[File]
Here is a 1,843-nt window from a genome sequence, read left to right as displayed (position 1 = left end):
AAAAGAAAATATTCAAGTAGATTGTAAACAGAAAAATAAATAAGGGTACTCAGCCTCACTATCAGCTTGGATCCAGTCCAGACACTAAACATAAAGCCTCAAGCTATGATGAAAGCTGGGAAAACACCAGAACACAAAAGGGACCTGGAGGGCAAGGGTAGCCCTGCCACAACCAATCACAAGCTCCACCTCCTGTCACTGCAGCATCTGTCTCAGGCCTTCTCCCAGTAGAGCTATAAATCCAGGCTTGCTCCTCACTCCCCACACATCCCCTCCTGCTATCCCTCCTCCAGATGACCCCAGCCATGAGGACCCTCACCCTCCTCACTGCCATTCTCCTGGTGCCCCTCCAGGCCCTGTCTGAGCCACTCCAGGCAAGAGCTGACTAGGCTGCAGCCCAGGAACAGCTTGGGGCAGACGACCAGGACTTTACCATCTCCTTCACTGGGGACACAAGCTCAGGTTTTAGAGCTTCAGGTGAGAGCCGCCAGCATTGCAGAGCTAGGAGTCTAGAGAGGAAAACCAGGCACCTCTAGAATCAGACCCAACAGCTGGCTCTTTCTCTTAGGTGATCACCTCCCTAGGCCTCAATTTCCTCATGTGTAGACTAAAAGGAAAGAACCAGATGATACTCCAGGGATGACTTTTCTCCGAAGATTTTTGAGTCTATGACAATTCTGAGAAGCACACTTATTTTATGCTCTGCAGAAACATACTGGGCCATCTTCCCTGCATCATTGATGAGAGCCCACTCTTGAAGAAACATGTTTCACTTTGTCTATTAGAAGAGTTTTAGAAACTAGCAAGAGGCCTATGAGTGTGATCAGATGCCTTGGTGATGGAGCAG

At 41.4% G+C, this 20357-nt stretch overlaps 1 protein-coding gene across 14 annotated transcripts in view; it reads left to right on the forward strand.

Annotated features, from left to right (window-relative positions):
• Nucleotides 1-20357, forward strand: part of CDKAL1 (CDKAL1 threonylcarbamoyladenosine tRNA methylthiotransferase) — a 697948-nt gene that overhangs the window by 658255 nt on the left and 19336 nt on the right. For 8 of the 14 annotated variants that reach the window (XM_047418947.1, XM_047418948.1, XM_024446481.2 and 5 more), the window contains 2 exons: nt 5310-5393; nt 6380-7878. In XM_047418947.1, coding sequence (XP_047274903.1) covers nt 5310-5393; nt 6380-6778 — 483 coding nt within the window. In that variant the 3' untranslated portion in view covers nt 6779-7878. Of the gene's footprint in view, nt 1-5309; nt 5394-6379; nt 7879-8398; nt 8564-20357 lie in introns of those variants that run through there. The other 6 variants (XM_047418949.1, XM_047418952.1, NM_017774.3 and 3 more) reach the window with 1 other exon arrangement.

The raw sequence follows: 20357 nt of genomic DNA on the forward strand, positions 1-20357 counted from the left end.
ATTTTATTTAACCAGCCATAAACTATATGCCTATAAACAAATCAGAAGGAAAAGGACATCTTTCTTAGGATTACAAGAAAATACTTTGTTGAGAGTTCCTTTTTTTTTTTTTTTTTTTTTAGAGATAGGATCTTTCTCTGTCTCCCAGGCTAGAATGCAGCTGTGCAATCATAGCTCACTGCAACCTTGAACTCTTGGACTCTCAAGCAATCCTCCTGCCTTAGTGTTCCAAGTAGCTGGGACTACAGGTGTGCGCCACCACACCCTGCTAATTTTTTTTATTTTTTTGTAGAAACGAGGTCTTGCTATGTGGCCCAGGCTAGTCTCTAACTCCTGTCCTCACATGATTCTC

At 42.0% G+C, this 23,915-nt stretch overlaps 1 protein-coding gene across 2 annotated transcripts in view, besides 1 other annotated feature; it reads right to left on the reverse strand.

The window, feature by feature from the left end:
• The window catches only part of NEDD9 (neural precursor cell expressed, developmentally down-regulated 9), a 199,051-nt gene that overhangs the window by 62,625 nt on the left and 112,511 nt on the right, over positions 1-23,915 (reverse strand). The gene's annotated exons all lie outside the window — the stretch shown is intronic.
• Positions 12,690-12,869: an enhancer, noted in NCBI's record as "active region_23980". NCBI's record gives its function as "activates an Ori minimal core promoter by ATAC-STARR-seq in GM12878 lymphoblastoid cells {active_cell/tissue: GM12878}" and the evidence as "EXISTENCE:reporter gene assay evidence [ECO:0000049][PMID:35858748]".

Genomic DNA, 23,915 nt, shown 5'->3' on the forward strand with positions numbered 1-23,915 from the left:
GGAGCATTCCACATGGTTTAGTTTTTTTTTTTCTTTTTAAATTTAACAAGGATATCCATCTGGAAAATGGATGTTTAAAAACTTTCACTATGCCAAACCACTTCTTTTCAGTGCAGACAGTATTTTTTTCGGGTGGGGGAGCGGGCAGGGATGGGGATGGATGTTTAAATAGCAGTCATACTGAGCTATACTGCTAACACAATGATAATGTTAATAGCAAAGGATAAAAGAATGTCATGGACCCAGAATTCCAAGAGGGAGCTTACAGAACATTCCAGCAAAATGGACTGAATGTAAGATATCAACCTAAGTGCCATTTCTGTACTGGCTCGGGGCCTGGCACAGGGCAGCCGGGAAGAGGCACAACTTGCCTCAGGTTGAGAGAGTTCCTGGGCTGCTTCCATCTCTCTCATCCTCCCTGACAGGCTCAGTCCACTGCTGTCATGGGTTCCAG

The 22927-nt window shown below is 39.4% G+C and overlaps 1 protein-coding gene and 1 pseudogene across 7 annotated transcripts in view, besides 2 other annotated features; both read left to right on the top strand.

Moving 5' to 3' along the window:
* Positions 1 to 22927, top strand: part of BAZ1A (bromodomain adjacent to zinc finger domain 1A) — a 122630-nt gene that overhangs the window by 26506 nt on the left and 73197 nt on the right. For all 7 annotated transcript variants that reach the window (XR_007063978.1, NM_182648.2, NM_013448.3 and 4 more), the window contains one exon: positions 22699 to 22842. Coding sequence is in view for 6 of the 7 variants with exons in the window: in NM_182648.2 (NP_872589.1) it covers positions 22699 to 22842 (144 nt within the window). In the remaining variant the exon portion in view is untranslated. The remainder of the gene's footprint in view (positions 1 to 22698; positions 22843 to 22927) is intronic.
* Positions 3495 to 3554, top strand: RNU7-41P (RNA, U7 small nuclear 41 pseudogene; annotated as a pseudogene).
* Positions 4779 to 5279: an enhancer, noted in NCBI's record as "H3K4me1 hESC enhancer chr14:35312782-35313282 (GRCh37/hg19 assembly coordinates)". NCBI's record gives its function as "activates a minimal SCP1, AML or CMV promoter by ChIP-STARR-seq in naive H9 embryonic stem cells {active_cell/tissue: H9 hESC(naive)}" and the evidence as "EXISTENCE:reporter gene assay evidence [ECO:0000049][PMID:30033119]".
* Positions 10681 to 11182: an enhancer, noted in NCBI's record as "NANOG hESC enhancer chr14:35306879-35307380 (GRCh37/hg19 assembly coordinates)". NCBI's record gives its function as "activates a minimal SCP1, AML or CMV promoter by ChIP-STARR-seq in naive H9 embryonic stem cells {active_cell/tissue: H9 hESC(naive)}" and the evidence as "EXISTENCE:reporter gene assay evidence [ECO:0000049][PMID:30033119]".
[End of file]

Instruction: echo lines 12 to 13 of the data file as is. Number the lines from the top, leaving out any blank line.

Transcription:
Genomic DNA, 23,915 nt, shown 5'->3' on the forward strand with positions numbered 1-23,915 from the left:
GGAGCATTCCACATGGTTTAGTTTTTTTTTTTCTTTTTAAATTTAACAAGGATATCCATCTGGAAAATGGATGTTTAAAAACTTTCACTATGCCAAACCACTTCTTTTCAGTGCAGACAGTATTTTTTTCGGGTGGGGGAGCGGGCAGGGATGGGGATGGATGTTTAAATAGCAGTCATACTGAGCTATACTGCTAACACAATGATAATGTTAATAGCAAAGGATAAAAGAATGTCATGGACCCAGAATTCCAAGAGGGAGCTTACAGAACATTCCAGCAAAATGGACTGAATGTAAGATATCAACCTAAGTGCCATTTCTGTACTGGCTCGGGGCCTGGCACAGGGCAGCCGGGAAGAGGCACAACTTGCCTCAGGTTGAGAGAGTTCCTGGGCTGCTTCCATCTCTCTCATCCTCCCTGACAGGCTCAGTCCACTGCTGTCATGGGTTCCAG